Types of therapy, approaches to psychotherapy and counselling. Psychodynamic, Humanist and Behavioural (CBT, REBT)

Looking for Counselling and Psychotherapy? What to know the difference between the types of therapy and the approaches to psychotherapy and counselling. There are 3 main approaches to counselling and psychotherapy: Psychodynamic, Humanist and Behavioural (CBT, REBT). Here I will examine the differences between the approaches and the benefits of Integrative theraphy. Caryn Nuttall CCPCP registered counsellor and psychotherapist friendly counselling practice in Central Calgary. Counselling Calgary

Approaches to psychotherapy and counselling.

The difference between the various types of therapy.

The multitude of different approaches to therapy can be confusing even to therapists, who like me have spent over twenty years continuously training in this field, so don't worry if you are feeling bewildered by the theraputic choices on offer. Below I have written a short synopsis which I hope you will find helpful.

There are 3 main approaches to psychotherapy and counselling, and many variations on each approach:

  • Psychodynamic
  • Humanistic
  • Behavioural
  • The Psychodynamic approach, including psychoanalytic, is the oldest with an emphasis on bringing the unconscious into consciousness so gaining greater self-knowledge. It is usually long-term work , often over a number of years, and in the case of psychoanalysis with several sessions each week. It delves into the past to discover the origins of our behavioural patterns and belief systems. The therapists are relatively silent, and refer to their clients as patients.

    Key names are Freud, Jung and Klein.

    The Humanistic approach includes Person-Centred, Gestalt, TA (Transactional Analysis), Existential and Integrative. The Humanistic approach sits between the Psychodynamic and Behavioural approaches and can embrace elements of both. This model tends to be shorter term than Psychodynamic, but tends to be longer than the brevity of CBT. Therapists usually have a more interactive and equal relationship with their clients than psychodynamic therapists, and less of the purely teaching relationship of a CBT practitioner. Although Humanistic therapists consider it important to look at past experiences in order to understand the origins of behaviour patterns and belief systems, the main thrust is to help a client feel sufficiently empowered that they can take better control of their situation/life.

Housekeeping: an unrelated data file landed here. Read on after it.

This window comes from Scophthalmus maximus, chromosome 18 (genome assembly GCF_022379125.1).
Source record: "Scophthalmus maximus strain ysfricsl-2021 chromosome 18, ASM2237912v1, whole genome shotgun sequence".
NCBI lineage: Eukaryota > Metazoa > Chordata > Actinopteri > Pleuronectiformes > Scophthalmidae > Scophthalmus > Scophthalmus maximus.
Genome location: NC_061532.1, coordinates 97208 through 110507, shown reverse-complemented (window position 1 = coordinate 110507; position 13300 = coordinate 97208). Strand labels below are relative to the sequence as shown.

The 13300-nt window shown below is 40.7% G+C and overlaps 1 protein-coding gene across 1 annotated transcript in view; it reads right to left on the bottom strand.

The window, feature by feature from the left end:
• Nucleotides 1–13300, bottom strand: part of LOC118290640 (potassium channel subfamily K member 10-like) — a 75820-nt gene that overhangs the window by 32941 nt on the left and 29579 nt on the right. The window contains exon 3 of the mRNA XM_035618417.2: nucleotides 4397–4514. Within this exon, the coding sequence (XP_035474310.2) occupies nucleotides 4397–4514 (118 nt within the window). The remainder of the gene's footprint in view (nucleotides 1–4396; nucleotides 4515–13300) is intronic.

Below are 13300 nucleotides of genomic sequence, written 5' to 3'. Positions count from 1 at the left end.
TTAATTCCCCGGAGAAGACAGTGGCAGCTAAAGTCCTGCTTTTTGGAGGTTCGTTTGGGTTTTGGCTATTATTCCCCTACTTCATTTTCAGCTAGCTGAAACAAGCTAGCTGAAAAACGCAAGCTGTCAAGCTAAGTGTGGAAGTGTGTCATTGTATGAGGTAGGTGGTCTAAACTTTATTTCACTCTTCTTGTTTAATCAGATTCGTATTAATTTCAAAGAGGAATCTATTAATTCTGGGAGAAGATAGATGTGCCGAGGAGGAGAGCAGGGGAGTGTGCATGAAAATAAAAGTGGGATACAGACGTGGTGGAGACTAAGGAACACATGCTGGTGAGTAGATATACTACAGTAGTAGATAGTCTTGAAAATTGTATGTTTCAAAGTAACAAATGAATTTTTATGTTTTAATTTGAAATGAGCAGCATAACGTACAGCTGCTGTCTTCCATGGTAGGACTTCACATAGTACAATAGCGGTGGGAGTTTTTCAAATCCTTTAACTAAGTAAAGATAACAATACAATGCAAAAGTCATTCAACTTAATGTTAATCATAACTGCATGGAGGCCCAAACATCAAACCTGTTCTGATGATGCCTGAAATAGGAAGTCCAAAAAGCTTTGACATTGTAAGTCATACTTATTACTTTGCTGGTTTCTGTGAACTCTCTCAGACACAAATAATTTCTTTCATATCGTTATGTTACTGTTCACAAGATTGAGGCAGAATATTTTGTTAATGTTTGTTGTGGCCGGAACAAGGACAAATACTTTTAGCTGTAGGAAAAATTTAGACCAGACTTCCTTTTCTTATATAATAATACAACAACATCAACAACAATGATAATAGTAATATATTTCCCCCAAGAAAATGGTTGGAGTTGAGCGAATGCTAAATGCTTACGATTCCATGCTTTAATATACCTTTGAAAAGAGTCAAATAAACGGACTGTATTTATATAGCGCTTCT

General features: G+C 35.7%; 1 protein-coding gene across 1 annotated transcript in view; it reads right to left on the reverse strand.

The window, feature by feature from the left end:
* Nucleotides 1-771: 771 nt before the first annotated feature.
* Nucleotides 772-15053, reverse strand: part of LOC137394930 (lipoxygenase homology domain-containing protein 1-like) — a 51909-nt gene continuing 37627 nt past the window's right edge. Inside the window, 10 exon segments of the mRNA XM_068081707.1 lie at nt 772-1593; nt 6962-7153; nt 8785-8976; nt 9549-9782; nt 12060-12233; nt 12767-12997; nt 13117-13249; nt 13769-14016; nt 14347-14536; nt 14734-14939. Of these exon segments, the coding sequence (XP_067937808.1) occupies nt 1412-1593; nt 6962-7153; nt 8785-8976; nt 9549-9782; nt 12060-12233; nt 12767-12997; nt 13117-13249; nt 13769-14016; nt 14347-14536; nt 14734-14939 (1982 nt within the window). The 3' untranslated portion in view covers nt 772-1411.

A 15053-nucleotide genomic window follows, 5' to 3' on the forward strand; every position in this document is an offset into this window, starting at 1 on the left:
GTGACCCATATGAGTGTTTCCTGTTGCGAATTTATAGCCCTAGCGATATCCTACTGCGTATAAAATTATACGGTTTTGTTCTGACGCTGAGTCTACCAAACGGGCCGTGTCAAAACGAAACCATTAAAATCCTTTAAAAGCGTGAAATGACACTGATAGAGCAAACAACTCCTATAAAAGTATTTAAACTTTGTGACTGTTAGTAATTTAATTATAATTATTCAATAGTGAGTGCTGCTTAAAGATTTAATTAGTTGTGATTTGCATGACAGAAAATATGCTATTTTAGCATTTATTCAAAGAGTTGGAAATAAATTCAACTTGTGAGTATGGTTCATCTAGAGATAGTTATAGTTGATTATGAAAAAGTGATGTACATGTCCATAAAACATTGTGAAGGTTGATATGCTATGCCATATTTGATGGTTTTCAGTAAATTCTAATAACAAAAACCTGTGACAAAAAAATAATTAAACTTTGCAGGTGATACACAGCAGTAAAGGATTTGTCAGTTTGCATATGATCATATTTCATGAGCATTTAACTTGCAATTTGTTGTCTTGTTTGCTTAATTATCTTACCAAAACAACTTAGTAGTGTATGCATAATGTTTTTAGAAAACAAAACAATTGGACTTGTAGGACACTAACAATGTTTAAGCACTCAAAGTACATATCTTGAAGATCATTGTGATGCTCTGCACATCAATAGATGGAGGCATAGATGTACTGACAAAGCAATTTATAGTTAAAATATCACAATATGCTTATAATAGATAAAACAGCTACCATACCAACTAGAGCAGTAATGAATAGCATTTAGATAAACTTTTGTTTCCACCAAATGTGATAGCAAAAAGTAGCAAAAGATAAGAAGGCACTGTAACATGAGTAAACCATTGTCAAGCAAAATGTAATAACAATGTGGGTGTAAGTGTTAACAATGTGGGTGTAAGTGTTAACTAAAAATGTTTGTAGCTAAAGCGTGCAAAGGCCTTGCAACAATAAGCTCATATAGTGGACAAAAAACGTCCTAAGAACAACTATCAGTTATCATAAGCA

The model works in 3 stages:

    1. To understand the origin of the problem
    2. To explore ways of addressing that problem
    3. To put the planned solutions to the problem into effect
    Key names are Rogers, Berne and Perls.

    The Behavioural approach covers CBT (Cognitive-Behavioural Therapy) and REBT (Rational-Emotive Behaviour Therapy). These approaches are the youngest of the three and are different from the first two in that they focus on the here and now and do not investigate the causes.

    It is brief therapy with the aim of helping clients unlearn their negative/unhelpful reactions to situations and learn new ways of reacting. Understanding how a client came by their belief system is not considered and consequently the longer-term effectiveness of CBT has yet to be examined. Research does show that CBT can produce very effective benefits in the short term.

    Key names are Skinner, Beck, Ellis and Eysenk.

    I was trained in all three approaches which makes me an Integrative therapist. This means I am able to use aspects of each model depending on the needs of the client or couple, but my basic approach is Humanistic.

    Obviously every individual is unique and this blended approach allows me to deliver a customised therapy specific to your needs.